Objection to Discharge
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Although it doesn’t happen in most consumer cases, creditors have the ability to object to having their debt discharged. Some debts are not dischargeable by default. Others become non-dischargeable once a creditor objects and the court finds that cause exists to exclude a certain debt from being discharged. This article will explore why an unsecured creditor - like a credit card company or bank - would object to a discharge and how the process works.
Written by Attorney Andrea Wimmer.
Updated August 17, 2020
Although it doesn’t happen in most consumer cases, creditors have the ability to object to having their debt discharged. The United States Bankruptcy Code sets forth a number of exceptions to the dischargeability of debts. Some of them are not dischargeable by default. Others become non-dischargeable once a creditor objects and the court finds that cause exists to exclude a certain debt from being discharged. This article will explore why an unsecured creditor - like a credit card company or bank - would object to a discharge and how the process works.
Deadline for Objection
Bankruptcy is supposed to give you a breathing spell followed by a fresh start. That’s why creditors only have 60 days from the date of the meeting of creditors to make this objection. That’s approximately 3 months after a bankruptcy case has been filed.
Once your case is filed, the court will send you Official Form 309A which, among other things, lists the exact date by which a creditor make an objection in item 9 on page 2.
How will I know if one of my creditors objected?
In order to make sure that every side gets to explain their side, these objections have to be done through an adversary proceeding - basically a lawsuit handled by the bankruptcy court. If a creditor objects, they have to serve you with an official summons from the bankruptcy court and a copy of the complaint they submitted to the court. The complaint will explain why they’re objecting.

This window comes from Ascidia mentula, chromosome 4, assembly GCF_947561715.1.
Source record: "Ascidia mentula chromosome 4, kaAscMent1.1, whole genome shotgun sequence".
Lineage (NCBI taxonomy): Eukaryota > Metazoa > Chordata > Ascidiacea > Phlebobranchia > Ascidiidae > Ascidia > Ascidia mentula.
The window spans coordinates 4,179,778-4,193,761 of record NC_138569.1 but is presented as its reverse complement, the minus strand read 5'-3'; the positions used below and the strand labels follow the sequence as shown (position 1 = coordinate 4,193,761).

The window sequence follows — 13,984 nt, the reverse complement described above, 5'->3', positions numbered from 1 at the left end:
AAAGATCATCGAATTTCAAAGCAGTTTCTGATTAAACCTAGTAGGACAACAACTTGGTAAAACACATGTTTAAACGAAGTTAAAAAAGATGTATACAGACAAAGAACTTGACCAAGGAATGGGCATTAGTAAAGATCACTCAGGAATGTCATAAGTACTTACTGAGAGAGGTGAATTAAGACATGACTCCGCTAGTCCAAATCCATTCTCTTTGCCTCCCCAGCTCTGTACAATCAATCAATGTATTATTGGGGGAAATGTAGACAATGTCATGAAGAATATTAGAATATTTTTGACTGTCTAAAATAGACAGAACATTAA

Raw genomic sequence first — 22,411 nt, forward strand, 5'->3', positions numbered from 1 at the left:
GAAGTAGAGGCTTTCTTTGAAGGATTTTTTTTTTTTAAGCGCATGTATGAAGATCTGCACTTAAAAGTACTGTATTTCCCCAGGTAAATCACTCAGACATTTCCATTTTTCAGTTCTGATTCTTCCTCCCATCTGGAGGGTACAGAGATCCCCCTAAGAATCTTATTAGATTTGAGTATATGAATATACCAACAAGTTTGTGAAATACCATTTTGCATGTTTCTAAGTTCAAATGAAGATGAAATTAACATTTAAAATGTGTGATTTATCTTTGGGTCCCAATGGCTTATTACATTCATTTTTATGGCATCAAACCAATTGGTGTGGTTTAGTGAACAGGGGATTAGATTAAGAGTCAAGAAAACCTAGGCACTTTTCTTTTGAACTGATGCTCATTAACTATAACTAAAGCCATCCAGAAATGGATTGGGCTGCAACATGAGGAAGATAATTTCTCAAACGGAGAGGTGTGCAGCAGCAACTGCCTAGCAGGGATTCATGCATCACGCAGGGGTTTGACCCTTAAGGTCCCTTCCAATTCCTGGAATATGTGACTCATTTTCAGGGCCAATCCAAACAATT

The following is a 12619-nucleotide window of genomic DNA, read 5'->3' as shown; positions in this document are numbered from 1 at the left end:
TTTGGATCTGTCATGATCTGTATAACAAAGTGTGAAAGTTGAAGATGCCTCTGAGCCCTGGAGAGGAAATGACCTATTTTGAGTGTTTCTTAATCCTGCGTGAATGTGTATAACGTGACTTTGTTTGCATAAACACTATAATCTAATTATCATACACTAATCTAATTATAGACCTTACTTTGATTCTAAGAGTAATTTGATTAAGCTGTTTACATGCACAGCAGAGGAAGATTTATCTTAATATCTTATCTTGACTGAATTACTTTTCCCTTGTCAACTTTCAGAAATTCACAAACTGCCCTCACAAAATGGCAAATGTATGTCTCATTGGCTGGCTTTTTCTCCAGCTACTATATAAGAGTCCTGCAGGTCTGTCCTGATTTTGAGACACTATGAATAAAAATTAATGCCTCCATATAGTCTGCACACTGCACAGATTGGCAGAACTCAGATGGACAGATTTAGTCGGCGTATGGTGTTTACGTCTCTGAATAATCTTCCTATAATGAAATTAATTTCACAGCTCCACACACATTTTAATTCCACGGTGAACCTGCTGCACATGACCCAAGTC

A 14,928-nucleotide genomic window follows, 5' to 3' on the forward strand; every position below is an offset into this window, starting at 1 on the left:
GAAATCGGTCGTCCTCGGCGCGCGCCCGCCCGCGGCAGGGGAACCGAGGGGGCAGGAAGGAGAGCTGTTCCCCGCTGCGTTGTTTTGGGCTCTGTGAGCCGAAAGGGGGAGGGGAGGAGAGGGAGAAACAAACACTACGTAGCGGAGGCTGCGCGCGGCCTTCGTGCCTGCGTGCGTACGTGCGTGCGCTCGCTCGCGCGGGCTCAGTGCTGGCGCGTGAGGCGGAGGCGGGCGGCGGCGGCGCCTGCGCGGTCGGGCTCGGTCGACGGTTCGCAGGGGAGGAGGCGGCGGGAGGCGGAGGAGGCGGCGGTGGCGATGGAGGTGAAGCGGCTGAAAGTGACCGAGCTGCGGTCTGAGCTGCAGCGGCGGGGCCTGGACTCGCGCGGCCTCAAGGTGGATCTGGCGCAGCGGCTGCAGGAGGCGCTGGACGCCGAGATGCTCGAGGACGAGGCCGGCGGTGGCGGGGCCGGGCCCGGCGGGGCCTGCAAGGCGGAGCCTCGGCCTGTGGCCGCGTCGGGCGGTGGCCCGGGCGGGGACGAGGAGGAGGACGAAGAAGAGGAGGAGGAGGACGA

I got a letter from one of my creditors about this - what does that mean?
It’s not unusual for banks to try and work things out with the filer beforehand, so they don’t have to go through the expensive process of filing an adversary proceeding. That’s what that letter is all about.
If you get a letter like this, it’s not a bad idea to respond to the letter or call the creditor / their attorney as sometimes answering a few questions is enough to get them to back down.
If that doesn’t work, be proactive and schedule schedule an appointment with a bankruptcy attorney in your area. Whether it’s through your court’s self-help center, a local legal aid organization, or a private attorney, chances are you’ll need some guidance for this process.
The creditor can serve you with both the summons and complaint by mailing them to you at your mailing address on file with the bankruptcy court. Unlike in state court proceedings, where it may be necessary that you’re served with a summons in person, mailing it to you is sufficient.
If you received a summons and complaint for an adversary proceeding in bankruptcy court, you have been served and the clock has started running.
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I’ve been served, now what?
You will have 30 days from the date on the complaint to file an “answer” with the court. An answer is a document that tells the court what your position is with respect to each and every thing the creditor is alleging in their complaint.